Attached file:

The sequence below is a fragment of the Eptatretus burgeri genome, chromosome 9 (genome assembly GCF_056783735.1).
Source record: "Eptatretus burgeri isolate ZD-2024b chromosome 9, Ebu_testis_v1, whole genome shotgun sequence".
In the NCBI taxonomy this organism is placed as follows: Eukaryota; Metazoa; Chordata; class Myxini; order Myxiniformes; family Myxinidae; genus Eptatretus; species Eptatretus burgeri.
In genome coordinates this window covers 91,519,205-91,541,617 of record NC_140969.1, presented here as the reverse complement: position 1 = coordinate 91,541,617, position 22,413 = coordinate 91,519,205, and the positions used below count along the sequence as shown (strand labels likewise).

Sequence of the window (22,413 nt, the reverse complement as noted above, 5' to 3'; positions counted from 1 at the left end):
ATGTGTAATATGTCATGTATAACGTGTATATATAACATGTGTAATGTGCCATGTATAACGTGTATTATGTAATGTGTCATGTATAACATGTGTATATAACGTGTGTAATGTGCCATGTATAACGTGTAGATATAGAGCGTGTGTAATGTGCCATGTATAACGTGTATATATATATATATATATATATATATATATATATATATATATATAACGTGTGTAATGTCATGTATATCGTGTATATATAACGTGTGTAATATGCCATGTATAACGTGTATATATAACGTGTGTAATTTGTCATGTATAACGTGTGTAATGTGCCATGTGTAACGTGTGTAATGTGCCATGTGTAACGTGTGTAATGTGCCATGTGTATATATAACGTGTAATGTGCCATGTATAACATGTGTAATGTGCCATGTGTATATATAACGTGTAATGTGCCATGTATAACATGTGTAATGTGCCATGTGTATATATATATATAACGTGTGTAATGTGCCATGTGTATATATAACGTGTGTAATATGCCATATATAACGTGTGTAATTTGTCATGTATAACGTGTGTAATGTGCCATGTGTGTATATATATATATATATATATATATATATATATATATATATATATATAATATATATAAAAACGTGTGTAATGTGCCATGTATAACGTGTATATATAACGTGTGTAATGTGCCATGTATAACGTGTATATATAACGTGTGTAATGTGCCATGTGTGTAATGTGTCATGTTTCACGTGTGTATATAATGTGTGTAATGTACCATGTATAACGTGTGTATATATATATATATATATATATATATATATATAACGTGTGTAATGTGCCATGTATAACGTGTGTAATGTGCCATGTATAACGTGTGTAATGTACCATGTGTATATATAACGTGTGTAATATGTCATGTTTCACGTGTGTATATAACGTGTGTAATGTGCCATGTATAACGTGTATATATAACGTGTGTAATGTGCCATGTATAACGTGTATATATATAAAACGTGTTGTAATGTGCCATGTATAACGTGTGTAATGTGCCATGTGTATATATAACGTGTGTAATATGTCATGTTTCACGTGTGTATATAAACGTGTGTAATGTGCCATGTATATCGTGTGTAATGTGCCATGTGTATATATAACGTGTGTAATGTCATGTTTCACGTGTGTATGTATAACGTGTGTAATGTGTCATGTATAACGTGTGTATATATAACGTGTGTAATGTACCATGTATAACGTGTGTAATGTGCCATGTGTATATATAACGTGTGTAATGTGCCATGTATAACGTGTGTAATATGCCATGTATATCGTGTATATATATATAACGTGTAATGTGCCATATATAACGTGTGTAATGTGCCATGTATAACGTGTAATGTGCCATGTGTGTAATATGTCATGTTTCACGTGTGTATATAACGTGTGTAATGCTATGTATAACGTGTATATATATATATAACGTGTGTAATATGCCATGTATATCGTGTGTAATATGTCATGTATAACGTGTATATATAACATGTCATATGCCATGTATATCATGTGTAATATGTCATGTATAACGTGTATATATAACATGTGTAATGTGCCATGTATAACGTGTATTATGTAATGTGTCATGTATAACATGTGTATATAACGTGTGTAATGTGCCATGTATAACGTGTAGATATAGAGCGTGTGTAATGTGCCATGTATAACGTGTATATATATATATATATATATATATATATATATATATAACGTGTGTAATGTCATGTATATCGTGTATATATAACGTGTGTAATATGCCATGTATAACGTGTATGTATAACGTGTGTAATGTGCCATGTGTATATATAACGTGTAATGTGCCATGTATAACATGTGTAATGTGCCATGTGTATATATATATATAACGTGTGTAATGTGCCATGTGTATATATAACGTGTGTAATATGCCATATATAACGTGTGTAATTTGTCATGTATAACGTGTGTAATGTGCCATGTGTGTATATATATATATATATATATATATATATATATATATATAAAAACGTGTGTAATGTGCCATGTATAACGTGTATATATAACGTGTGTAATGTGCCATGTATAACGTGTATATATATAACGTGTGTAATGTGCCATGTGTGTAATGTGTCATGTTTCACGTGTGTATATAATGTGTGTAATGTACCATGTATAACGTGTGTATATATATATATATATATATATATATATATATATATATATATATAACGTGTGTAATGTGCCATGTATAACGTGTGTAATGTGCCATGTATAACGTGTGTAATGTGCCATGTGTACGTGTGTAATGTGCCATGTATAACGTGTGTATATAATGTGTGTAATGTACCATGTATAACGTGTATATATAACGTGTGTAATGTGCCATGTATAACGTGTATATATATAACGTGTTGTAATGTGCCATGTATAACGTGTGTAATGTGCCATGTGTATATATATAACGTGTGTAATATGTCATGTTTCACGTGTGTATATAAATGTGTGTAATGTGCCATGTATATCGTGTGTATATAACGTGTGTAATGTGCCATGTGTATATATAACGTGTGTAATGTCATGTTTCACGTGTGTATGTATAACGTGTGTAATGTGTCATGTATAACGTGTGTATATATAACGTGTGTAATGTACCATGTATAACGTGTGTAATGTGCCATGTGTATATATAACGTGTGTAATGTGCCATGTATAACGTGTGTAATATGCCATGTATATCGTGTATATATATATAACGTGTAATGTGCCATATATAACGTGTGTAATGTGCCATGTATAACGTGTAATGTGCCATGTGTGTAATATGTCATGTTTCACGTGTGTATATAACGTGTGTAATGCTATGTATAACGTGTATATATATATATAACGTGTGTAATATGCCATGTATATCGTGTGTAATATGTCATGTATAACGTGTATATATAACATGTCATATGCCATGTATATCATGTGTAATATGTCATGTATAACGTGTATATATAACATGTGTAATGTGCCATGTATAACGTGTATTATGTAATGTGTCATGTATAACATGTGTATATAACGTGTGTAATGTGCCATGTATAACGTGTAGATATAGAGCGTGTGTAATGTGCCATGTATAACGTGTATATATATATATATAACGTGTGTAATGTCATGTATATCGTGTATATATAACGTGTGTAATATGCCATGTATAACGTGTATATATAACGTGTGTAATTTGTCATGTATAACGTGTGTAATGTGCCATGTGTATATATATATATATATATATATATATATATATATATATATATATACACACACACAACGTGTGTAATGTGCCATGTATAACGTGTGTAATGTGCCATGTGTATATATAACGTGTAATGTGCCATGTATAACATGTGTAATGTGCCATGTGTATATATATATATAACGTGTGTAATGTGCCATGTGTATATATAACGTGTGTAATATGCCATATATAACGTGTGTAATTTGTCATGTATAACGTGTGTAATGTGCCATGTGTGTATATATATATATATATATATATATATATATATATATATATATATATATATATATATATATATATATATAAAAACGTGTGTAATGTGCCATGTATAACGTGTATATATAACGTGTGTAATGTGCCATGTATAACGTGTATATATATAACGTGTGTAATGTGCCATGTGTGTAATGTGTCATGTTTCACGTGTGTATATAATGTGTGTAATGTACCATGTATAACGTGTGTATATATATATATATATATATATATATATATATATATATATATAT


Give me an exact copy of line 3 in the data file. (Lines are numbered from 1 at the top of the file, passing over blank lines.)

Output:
In the NCBI taxonomy this organism is placed as follows: Eukaryota; Metazoa; Chordata; class Myxini; order Myxiniformes; family Myxinidae; genus Eptatretus; species Eptatretus burgeri.